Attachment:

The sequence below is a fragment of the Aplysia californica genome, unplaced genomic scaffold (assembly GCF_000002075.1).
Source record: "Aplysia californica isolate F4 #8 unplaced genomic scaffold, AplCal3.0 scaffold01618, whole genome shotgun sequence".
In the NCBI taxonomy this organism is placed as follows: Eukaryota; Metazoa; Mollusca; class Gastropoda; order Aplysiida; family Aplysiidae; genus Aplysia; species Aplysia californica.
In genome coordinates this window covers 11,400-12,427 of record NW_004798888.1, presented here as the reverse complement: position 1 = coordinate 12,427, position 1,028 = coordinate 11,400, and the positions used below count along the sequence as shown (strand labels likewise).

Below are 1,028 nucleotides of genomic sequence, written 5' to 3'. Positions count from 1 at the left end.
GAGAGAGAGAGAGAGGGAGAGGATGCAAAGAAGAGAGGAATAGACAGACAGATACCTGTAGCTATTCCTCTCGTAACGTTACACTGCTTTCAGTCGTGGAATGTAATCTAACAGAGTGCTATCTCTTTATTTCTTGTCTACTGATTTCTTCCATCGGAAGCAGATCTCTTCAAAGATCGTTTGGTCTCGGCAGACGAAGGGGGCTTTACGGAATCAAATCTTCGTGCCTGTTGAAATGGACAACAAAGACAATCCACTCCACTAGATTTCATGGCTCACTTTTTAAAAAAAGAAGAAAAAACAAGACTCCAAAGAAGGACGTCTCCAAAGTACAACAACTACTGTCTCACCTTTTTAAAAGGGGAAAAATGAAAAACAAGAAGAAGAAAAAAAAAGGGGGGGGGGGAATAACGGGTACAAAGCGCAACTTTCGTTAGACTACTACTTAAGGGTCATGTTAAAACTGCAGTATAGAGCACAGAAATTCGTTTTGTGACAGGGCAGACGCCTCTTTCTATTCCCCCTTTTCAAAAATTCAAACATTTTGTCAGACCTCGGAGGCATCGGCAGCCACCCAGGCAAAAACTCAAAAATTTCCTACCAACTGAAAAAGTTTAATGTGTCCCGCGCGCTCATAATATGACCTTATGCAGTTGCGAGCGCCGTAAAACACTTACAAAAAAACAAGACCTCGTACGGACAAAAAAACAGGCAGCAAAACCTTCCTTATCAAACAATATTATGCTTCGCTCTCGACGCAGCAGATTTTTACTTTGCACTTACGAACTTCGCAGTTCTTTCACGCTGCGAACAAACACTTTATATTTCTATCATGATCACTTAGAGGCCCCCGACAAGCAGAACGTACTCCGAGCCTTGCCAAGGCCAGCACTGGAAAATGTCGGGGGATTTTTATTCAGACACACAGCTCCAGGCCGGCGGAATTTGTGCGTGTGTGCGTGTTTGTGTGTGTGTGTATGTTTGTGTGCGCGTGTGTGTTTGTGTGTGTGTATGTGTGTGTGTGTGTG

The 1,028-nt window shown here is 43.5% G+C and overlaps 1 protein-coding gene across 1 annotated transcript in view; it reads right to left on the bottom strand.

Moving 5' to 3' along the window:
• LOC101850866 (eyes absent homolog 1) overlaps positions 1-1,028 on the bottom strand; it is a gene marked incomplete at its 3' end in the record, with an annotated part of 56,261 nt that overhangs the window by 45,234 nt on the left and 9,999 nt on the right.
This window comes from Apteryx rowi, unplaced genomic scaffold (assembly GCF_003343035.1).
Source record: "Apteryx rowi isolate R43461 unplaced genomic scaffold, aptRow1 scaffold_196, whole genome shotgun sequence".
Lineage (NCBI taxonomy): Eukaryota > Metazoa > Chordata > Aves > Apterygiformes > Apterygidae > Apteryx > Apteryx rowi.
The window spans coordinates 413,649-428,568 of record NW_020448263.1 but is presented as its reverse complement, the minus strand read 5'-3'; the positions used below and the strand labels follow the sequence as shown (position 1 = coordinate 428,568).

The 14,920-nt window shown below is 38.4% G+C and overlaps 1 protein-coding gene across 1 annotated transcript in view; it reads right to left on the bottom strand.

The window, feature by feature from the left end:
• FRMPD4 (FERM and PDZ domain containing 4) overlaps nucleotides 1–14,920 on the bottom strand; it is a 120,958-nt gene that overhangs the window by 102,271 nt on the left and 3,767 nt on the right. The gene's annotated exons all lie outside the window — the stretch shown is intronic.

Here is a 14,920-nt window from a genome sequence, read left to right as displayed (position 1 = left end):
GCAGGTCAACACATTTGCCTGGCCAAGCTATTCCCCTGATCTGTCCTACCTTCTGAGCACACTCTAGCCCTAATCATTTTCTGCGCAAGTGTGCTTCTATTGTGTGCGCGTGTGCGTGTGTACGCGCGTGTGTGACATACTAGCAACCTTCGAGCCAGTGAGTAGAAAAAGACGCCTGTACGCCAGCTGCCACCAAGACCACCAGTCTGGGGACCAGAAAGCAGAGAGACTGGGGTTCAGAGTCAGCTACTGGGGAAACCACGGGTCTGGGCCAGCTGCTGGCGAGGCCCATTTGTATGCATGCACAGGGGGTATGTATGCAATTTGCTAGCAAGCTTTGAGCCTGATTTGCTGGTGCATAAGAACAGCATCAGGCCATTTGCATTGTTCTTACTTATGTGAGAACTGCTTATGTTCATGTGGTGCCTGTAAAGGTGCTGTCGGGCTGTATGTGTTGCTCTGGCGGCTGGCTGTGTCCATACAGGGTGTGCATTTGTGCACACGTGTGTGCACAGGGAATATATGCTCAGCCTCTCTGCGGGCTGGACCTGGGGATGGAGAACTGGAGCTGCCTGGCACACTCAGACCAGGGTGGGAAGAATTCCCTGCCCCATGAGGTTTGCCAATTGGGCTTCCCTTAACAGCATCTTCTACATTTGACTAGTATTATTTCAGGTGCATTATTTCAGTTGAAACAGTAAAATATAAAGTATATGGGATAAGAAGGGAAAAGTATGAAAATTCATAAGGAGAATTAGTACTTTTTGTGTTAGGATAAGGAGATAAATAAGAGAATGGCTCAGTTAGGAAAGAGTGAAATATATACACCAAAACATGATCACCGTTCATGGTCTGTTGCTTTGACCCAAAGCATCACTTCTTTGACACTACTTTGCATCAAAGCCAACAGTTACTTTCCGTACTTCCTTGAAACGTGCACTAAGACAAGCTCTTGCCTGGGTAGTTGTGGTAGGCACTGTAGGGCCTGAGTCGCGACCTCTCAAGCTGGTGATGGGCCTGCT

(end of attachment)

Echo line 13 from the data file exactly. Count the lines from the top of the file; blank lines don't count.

The window spans coordinates 413,649-428,568 of record NW_020448263.1 but is presented as its reverse complement, the minus strand read 5'-3'; the positions used below and the strand labels follow the sequence as shown (position 1 = coordinate 428,568).